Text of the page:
What if you cannot afford something, what then?? What would you do?? Would you be content with what you have? Would you find a way to make do with what you have? Is it that simple? Perhaps you would like a cake but have no funds, you could make one. I know this is a very simple way to put it, but it gets my point across.

Working together with your spouse is very important! If one keeps to the budget and the other does not it is very hard indeed to live within your means. Does it take love, sacrifice and lots of work to live within your means? Definitely hard work and sacrifice and love. Working together you can accomplish much more.

I have known people where one spouse is selfish and also another where they all are selfish. We must remember that this is not of God. But Heavenly Father wants us to do for ourself as best we can and He fills in the difference.

In Sunday school last week we learned sometimes I pray our finances will improve but that maybe I should be asking for Heavenly Father to help me be strong enough to work with what I have and have the energy with no backlash from my health. (I have Fibromyalgia)

I won’t lie and say it is easy for it is hard work to make ends meet.   Living frugally is hard. Putting in a garden is hard. To keep ahead of the weeds, then the canning, drying and such. Seems the harder times are the harder I must work. It is well worth it to help your family.

How ungrateful I would be if asking for food then was unwilling to put it up. - a great site for our gluten-free friends. gluten-free substitutions

In Relief Society I was reminded of just how busy you all are. When the kids grow up you tell yourself there will be more time but unfortunately somehow that does not happen and you can find yourself busier than when you were the family cab driver. Yep, life does not slow down and remember ladies you will never get to retire. You still cook, clean and do laundry. So sitting in a rocking chair really only happens when rocking your babies.

Now is the time that things gets busier. Kids home all summer, usually six hours into it you hear the, "I'm bored" words.

Remember it is now that those skills can be taught to the future missionaries, college kids and wives and husbands of the future.

What I wish I would have learned..

-How to play piano
-How to sew, even to sew a button on or hem
-How to bake bread (one family had lots of kids they were all taught to bake bread and took turns)
-How to do laundry, not just to fold everything but how to wash and how to use a Laundromat
-How to fix a family meal, have the kids take turns
-How to grocery shop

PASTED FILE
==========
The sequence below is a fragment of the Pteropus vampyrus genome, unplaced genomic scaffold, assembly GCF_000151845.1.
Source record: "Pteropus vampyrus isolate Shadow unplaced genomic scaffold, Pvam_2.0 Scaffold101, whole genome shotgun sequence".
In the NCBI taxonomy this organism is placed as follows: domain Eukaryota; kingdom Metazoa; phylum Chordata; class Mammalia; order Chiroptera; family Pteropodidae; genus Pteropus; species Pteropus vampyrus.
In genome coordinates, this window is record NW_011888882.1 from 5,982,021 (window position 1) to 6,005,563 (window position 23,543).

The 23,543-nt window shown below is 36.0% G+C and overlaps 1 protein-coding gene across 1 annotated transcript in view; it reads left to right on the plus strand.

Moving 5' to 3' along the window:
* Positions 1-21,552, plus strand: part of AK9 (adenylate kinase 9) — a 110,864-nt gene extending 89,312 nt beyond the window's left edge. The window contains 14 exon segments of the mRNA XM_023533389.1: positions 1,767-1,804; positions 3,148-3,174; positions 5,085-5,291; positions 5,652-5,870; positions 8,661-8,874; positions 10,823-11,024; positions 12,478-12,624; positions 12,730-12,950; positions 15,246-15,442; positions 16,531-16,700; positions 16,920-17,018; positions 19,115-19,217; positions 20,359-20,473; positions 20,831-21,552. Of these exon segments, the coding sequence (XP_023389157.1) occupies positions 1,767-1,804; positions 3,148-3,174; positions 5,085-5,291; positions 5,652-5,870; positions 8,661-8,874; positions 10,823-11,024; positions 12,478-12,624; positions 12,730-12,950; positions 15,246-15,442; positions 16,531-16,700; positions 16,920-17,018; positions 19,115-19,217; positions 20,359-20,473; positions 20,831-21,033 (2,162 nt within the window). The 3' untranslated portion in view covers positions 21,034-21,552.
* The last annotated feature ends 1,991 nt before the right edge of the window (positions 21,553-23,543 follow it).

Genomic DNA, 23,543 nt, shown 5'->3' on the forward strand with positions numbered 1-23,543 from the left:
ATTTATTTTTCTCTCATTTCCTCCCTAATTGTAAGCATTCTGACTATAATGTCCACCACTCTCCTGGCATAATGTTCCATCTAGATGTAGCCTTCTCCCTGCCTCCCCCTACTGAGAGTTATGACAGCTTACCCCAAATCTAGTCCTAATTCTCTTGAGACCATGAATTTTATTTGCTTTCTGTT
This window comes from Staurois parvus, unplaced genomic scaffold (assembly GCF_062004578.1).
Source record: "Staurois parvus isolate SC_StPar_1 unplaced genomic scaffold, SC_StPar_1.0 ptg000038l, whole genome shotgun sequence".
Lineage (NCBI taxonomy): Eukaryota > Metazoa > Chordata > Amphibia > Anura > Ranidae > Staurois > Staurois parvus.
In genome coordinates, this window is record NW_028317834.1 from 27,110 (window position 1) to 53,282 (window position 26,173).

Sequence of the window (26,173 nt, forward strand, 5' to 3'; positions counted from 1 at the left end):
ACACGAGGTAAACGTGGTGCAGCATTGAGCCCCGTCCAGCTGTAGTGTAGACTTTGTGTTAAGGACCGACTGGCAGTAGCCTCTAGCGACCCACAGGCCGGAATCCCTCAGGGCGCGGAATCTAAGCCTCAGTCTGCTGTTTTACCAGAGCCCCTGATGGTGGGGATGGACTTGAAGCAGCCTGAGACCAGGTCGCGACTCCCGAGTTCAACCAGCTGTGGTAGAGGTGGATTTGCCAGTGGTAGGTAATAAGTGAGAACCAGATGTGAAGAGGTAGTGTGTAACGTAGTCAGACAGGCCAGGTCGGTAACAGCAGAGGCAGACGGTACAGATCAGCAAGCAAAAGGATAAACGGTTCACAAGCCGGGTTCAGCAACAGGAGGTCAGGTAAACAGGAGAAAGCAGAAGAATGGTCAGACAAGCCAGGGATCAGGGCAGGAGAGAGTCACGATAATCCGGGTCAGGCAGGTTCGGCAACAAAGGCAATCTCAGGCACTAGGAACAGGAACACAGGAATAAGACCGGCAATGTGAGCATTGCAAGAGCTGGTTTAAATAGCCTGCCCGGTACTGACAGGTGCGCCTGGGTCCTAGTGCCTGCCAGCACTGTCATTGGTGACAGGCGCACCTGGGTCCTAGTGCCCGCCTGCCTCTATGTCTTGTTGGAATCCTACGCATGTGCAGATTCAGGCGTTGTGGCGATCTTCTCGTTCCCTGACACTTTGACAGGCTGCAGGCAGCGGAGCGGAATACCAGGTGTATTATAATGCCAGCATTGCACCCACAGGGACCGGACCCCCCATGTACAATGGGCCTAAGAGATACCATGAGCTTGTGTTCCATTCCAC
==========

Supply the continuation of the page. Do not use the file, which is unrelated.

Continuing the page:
-How to cook frugally
-How to be content
-How to budget
-How to can food
-How to love to garden
-How to_____, you fill in the blank. There are so many things that we can learn and we can teach.

I think you can think back to just starting out and what you wish you had learned then teach those things to your kids. These will help your kids have a leg up. - this is Washington Univ. but the info is for everywhere. 

I once listened to a speaker about Russia and how some things were not handed down because of cost and what a loss to them for generations to come.

Pick one thing you would like to learn this summer (I have picked weaving). You pick_____ (fill in the blank). Now what do you do? Check online for information, google it, go to library inter library loan, search YouTube…is it difficult? Yes. To weaving I am finding it difficult, how did they ever come up with this?

Break it down, learn one step at a time, make an outline list and check it off as you learn that step. Is there anyone who does this you could ask for help learning? In my case, it is my sister. You have much going on in your life but 1. you're not dead, 2. you don’t have a deadline so take as long as you like,  3. it is good to keep on learning even if you are slow and ache like me.

Remember you won’t be graded, thank goodness. In my case there is a huge learning curve and I am a basket weaver so this should come easy... Nope, it's a whole other animal! But I will push on. Like you, I am busy with the garden and life, but I am pushing on to learn. Now I am working on a sampler of weaves, it's just a step but at least it's step towards my goal.

What do you want to learn?? I would love to hear your answer and hear how you do! No test, no one to please but yourself and you do not have to be perfect.

Whenever I have taught basket making the best basket is the first one someone makes.

Find ways to work smarter not faster. This is my goal, I want to slow down and enjoy my journey, that is my goal too.

Life is fleeting, so push your kids five more minutes in the swings, give more hugs and to quote my sister in law, Lynette Sherer…"hug and don’t be the first to let go,” this is wonderful, thanks Net!

It is okay to have toys on the floor. When I walk into someone's house and toys are on the floor, my thought is... FUN is had here!

So enjoy your family, let fun be had at your house.

Keep working on your storage and if you did not take the time to read Elder Perry’s talk go back to the top and do so.

Monday, June 1, 2015

Monday Message

This message is a lot about storing wheat/flour. Above is a picture of my favorite wheat bread, you can get the recipe HERE.